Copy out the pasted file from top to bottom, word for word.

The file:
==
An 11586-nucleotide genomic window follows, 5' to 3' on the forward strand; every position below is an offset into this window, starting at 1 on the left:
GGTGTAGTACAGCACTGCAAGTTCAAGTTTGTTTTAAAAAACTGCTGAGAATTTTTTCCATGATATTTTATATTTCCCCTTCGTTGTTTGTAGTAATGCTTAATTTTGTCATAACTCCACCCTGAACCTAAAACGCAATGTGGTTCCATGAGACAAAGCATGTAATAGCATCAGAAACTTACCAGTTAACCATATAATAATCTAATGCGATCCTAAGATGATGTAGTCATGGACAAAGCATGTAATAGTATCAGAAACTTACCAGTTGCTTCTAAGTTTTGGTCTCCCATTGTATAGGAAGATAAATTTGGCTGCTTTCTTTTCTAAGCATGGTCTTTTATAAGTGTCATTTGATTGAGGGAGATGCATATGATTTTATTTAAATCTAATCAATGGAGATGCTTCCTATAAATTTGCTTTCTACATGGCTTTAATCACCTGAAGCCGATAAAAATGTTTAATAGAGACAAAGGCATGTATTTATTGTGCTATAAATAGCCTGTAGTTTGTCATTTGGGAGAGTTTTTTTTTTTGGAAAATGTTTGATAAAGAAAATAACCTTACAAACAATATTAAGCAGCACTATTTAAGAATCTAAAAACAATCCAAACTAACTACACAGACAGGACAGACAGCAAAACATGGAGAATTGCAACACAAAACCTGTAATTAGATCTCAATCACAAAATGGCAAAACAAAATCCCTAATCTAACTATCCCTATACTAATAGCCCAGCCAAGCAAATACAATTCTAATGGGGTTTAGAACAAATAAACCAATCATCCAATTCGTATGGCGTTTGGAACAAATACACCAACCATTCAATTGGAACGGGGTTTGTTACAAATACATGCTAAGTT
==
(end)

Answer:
An 11586-nucleotide genomic window follows, 5' to 3' on the forward strand; every position below is an offset into this window, starting at 1 on the left:
GGTGTAGTACAGCACTGCAAGTTCAAGTTTGTTTTAAAAAACTGCTGAGAATTTTTTCCATGATATTTTATATTTCCCCTTCGTTGTTTGTAGTAATGCTTAATTTTGTCATAACTCCACCCTGAACCTAAAACGCAATGTGGTTCCATGAGACAAAGCATGTAATAGCATCAGAAACTTACCAGTTAACCATATAATAATCTAATGCGATCCTAAGATGATGTAGTCATGGACAAAGCATGTAATAGTATCAGAAACTTACCAGTTGCTTCTAAGTTTTGGTCTCCCATTGTATAGGAAGATAAATTTGGCTGCTTTCTTTTCTAAGCATGGTCTTTTATAAGTGTCATTTGATTGAGGGAGATGCATATGATTTTATTTAAATCTAATCAATGGAGATGCTTCCTATAAATTTGCTTTCTACATGGCTTTAATCACCTGAAGCCGATAAAAATGTTTAATAGAGACAAAGGCATGTATTTATTGTGCTATAAATAGCCTGTAGTTTGTCATTTGGGAGAGTTTTTTTTTTTGGAAAATGTTTGATAAAGAAAATAACCTTACAAACAATATTAAGCAGCACTATTTAAGAATCTAAAAACAATCCAAACTAACTACACAGACAGGACAGACAGCAAAACATGGAGAATTGCAACACAAAACCTGTAATTAGATCTCAATCACAAAATGGCAAAACAAAATCCCTAATCTAACTATCCCTATACTAATAGCCCAGCCAAGCAAATACAATTCTAATGGGGTTTAGAACAAATAAACCAATCATCCAATTCGTATGGCGTTTGGAACAAATACACCAACCATTCAATTGGAACGGGGTTTGTTACAAATACATGCTAAGTT